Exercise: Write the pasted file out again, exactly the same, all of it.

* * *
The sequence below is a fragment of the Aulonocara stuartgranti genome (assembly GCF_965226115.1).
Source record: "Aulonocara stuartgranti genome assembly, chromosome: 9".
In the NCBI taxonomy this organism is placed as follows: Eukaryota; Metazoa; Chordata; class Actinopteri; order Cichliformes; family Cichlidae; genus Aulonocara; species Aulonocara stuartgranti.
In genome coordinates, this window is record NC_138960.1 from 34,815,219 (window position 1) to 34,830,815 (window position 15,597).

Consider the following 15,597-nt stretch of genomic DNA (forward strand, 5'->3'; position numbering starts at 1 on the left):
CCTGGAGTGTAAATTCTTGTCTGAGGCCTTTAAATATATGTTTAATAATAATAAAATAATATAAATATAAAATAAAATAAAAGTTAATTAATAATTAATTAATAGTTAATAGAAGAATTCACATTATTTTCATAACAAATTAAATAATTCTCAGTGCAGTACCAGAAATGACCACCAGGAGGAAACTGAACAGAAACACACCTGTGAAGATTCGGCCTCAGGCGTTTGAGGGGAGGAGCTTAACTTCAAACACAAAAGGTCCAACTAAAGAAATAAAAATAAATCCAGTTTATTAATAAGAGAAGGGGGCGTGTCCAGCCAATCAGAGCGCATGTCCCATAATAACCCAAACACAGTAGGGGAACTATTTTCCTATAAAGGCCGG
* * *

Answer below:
The sequence below is a fragment of the Aulonocara stuartgranti genome (assembly GCF_965226115.1).
Source record: "Aulonocara stuartgranti genome assembly, chromosome: 9".
In the NCBI taxonomy this organism is placed as follows: Eukaryota; Metazoa; Chordata; class Actinopteri; order Cichliformes; family Cichlidae; genus Aulonocara; species Aulonocara stuartgranti.
In genome coordinates, this window is record NC_138960.1 from 34,815,219 (window position 1) to 34,830,815 (window position 15,597).

Consider the following 15,597-nt stretch of genomic DNA (forward strand, 5'->3'; position numbering starts at 1 on the left):
CCTGGAGTGTAAATTCTTGTCTGAGGCCTTTAAATATATGTTTAATAATAATAAAATAATATAAATATAAAATAAAATAAAAGTTAATTAATAATTAATTAATAGTTAATAGAAGAATTCACATTATTTTCATAACAAATTAAATAATTCTCAGTGCAGTACCAGAAATGACCACCAGGAGGAAACTGAACAGAAACACACCTGTGAAGATTCGGCCTCAGGCGTTTGAGGGGAGGAGCTTAACTTCAAACACAAAAGGTCCAACTAAAGAAATAAAAATAAATCCAGTTTATTAATAAGAGAAGGGGGCGTGTCCAGCCAATCAGAGCGCATGTCCCATAATAACCCAAACACAGTAGGGGAACTATTTTCCTATAAAGGCCGG